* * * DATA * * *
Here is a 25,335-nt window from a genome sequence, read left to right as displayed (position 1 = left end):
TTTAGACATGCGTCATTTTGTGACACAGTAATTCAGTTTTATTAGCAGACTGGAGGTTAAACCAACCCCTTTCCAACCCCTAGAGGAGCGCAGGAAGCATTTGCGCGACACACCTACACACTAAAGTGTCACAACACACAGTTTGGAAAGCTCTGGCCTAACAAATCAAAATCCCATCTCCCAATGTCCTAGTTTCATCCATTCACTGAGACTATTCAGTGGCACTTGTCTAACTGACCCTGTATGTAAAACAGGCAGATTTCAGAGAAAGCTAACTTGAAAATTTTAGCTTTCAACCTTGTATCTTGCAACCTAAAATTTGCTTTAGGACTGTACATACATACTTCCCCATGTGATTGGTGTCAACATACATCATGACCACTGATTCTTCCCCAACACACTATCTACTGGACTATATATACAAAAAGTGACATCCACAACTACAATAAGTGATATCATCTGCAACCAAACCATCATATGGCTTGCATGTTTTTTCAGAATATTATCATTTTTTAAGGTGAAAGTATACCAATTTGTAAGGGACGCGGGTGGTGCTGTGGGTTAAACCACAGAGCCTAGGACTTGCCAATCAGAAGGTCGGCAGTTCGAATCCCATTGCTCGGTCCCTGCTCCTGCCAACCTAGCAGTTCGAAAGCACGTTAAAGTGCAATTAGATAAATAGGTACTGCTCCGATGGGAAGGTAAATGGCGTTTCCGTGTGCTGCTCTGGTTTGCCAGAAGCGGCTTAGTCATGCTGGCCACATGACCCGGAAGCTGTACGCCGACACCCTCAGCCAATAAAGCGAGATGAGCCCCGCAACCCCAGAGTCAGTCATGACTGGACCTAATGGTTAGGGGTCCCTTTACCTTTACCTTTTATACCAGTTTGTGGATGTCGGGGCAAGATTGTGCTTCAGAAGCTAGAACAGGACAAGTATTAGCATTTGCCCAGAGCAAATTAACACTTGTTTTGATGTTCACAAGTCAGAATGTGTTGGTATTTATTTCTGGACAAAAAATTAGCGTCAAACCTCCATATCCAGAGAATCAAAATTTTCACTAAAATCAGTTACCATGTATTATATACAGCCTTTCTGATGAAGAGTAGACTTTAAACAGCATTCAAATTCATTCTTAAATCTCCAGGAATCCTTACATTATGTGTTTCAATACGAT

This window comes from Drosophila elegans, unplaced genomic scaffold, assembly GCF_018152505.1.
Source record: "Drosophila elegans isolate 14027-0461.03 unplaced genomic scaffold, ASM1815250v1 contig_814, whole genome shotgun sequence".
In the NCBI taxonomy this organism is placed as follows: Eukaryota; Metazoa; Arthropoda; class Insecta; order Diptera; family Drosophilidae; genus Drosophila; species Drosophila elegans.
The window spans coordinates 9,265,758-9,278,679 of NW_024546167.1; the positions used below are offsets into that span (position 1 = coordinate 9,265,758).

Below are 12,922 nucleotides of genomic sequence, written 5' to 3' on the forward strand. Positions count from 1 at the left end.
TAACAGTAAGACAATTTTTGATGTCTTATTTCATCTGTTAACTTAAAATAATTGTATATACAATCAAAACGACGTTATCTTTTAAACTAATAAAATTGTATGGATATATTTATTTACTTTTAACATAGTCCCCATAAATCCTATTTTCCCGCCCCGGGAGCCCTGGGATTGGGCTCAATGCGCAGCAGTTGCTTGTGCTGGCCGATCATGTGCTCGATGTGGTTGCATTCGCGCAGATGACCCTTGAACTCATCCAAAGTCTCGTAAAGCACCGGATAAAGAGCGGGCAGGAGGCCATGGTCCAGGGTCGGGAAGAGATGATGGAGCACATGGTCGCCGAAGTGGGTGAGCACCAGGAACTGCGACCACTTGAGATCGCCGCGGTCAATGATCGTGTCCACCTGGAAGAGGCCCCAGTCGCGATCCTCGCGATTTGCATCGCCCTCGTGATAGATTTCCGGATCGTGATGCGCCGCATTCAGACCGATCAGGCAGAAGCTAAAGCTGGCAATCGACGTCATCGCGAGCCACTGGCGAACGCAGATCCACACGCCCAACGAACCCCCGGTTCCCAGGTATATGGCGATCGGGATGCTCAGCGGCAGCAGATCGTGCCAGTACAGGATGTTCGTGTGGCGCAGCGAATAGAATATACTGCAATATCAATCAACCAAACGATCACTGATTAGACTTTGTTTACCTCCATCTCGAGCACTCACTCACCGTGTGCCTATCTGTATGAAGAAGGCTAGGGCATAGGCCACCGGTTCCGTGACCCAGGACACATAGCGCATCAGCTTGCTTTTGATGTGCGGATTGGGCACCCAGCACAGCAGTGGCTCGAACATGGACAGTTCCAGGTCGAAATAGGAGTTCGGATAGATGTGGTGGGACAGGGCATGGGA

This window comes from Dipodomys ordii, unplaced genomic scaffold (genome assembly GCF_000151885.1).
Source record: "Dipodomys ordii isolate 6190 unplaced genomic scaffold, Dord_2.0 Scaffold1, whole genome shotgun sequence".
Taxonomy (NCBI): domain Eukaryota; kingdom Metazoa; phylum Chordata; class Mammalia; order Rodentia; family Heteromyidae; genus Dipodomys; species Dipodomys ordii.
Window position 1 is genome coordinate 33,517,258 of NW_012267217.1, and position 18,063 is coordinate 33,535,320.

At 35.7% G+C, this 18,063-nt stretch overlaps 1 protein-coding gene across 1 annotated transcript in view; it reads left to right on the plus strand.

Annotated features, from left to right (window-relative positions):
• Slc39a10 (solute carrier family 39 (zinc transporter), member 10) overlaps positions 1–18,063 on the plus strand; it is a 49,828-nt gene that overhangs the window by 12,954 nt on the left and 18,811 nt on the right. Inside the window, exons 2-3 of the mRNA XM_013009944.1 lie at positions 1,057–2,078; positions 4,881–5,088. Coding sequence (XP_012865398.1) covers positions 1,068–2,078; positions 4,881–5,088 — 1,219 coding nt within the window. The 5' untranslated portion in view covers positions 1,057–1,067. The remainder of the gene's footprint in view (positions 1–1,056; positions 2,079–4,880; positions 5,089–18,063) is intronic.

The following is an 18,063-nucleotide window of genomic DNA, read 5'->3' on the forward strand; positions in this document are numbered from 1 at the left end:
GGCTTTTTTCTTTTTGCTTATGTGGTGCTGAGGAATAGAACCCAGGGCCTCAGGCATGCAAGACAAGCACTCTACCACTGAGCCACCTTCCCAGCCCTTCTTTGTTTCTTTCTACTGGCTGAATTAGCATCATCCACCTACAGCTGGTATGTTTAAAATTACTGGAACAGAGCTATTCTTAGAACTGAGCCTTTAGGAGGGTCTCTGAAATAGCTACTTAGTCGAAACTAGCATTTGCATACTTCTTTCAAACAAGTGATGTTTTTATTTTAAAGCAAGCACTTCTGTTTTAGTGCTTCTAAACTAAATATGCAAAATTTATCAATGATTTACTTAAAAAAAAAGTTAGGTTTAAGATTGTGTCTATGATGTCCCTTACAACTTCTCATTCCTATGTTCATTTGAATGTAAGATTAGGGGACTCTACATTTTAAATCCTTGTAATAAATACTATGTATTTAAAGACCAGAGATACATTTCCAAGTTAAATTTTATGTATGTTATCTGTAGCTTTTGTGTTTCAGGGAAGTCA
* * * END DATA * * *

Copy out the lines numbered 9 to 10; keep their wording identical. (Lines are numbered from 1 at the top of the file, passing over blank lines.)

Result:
This window comes from Dipodomys ordii, unplaced genomic scaffold (genome assembly GCF_000151885.1).
Source record: "Dipodomys ordii isolate 6190 unplaced genomic scaffold, Dord_2.0 Scaffold1, whole genome shotgun sequence".